Whenever you set up an account to post a personal ad in Liverpool, or sell your used van, or buy a new laptop and set up a Windows Live account, or join Ashley Madison (that was my very favorite) and use that account, I’m the one who gets the confirmation message.

You know what I do? I confirm your account, and then I immediately reset the password on your account so it’s my account, and I set up 50-character passwords and 2-factor authentication if possible.

You know why? Because accounts linked to my Gmail account might be usable to social-engineer someone into access to my Gmail account.

And that’s my Gmail account. Keep your grubby paws off it. If not, well, in the words or René Belloq:

“Again we see there is nothing you can possess which I cannot take away.”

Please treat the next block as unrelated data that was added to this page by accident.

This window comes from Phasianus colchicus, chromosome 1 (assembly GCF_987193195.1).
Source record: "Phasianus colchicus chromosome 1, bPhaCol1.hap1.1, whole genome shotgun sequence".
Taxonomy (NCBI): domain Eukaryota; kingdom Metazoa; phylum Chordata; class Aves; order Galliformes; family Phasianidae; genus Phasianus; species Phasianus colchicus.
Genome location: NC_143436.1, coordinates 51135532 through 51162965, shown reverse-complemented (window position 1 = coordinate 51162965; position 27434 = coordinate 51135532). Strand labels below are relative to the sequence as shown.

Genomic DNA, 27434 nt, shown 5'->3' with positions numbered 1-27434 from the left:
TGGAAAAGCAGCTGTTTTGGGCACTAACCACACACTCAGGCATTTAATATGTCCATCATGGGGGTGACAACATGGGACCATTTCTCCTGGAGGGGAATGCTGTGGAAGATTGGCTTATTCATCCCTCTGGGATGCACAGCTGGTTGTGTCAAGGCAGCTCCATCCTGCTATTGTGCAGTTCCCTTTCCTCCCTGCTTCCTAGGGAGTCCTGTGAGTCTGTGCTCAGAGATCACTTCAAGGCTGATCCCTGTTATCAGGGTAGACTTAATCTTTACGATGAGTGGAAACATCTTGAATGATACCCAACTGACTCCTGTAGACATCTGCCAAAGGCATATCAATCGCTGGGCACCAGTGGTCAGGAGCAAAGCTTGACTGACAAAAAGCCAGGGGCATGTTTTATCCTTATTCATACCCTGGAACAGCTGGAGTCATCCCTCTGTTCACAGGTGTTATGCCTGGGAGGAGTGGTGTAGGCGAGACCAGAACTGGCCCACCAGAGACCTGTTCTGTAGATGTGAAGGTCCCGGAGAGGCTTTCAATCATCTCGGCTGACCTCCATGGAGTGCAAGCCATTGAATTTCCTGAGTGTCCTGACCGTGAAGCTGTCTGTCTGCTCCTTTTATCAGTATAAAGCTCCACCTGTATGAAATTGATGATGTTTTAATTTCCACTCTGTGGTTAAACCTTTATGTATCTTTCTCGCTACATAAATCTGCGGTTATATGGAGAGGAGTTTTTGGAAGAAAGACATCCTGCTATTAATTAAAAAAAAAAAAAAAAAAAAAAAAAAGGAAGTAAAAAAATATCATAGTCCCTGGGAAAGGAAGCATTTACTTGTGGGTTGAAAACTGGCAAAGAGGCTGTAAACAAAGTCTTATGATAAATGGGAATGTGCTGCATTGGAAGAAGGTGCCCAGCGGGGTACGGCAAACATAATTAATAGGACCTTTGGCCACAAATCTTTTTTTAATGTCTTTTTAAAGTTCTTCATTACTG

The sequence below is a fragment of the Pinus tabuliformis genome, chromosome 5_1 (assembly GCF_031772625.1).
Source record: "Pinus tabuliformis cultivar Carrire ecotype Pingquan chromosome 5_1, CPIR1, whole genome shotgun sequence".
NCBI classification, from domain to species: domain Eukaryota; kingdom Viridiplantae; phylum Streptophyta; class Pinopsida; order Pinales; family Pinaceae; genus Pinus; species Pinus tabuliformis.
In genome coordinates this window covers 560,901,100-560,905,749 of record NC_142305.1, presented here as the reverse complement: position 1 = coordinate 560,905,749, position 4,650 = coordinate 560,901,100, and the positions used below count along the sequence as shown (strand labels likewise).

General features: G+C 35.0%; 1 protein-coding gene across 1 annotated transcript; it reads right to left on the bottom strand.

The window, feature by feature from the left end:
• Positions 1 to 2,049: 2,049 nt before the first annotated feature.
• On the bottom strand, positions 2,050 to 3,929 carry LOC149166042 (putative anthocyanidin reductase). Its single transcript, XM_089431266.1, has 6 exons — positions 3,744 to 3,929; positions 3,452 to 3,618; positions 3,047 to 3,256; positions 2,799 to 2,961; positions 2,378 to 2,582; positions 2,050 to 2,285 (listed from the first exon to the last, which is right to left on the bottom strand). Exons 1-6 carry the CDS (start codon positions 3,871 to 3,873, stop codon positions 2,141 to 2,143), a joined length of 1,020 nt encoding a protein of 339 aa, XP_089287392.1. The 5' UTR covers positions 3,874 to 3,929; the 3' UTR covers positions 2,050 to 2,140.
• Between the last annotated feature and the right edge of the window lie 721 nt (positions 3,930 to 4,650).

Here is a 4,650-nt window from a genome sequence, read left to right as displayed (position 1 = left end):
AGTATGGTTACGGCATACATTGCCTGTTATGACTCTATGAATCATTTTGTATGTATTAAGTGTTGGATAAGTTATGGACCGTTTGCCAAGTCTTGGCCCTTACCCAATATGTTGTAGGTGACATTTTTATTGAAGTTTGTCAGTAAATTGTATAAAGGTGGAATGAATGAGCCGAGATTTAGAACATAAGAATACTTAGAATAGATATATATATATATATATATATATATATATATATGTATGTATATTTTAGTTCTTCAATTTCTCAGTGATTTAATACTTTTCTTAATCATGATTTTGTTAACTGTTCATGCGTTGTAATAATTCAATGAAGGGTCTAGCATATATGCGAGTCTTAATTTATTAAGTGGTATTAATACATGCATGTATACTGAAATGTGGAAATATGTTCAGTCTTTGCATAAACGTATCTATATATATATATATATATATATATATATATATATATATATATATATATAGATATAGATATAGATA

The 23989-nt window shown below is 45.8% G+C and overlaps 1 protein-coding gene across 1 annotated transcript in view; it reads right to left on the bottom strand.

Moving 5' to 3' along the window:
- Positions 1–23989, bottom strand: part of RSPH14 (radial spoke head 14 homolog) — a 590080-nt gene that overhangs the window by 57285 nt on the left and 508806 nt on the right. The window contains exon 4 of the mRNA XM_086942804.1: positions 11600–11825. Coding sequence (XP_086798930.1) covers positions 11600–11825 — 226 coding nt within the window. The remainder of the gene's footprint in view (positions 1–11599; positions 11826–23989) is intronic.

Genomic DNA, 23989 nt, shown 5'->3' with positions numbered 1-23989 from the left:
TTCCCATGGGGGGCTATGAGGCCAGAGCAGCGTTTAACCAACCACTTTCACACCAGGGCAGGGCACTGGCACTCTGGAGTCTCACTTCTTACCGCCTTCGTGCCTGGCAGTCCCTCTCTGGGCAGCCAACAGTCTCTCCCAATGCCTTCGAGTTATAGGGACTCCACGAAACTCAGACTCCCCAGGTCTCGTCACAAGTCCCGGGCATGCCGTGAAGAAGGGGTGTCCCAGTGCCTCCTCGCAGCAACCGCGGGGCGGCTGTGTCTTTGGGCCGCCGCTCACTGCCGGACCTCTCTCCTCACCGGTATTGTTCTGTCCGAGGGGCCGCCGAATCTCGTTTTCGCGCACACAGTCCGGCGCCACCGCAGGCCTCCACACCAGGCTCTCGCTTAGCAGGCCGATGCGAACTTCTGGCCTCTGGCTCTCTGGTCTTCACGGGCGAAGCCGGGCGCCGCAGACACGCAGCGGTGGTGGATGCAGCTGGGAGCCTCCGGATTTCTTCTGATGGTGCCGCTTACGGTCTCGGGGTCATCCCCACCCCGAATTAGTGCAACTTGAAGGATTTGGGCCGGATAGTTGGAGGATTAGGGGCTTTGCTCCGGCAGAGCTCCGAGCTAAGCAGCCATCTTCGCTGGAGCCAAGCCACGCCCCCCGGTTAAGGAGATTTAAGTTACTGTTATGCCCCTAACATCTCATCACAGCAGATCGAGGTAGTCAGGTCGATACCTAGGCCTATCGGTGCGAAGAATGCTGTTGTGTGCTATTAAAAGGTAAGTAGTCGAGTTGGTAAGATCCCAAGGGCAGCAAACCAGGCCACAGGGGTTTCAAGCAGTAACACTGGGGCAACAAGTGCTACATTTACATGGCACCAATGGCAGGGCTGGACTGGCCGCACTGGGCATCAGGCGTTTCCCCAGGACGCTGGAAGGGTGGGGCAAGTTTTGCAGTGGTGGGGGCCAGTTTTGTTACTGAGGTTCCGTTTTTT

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“PG::UnableToSend: SSL error: sslv3 alert bad record mac”: not Postgres, not SSL

If you see this error in the build log for your Rails app (we were getting it during our Cucumber tests):

PG::UnableToSend: SSL error: sslv3 alert bad record mac
: ...SQL query...

then what you have is probably not an SSL problem, and probably not a Postgres problem. You should not turn off the SSL connection to Postgres, because more than likely not SSL causing the problem, and it’s not (directly) Postgres either, so don’t disable SSL in Postgres.

What it most likely is, especially if it’s intermittent, is Postgres dropping a connection and then Rails trying to reuse it. This is still not Postgres’s fault.

In my particular case, it turned out my app was using Puma to serve the app, and when you’ve got Puma in there, you need to properly configure it to work with Postgres by setting up a connection pool, like this: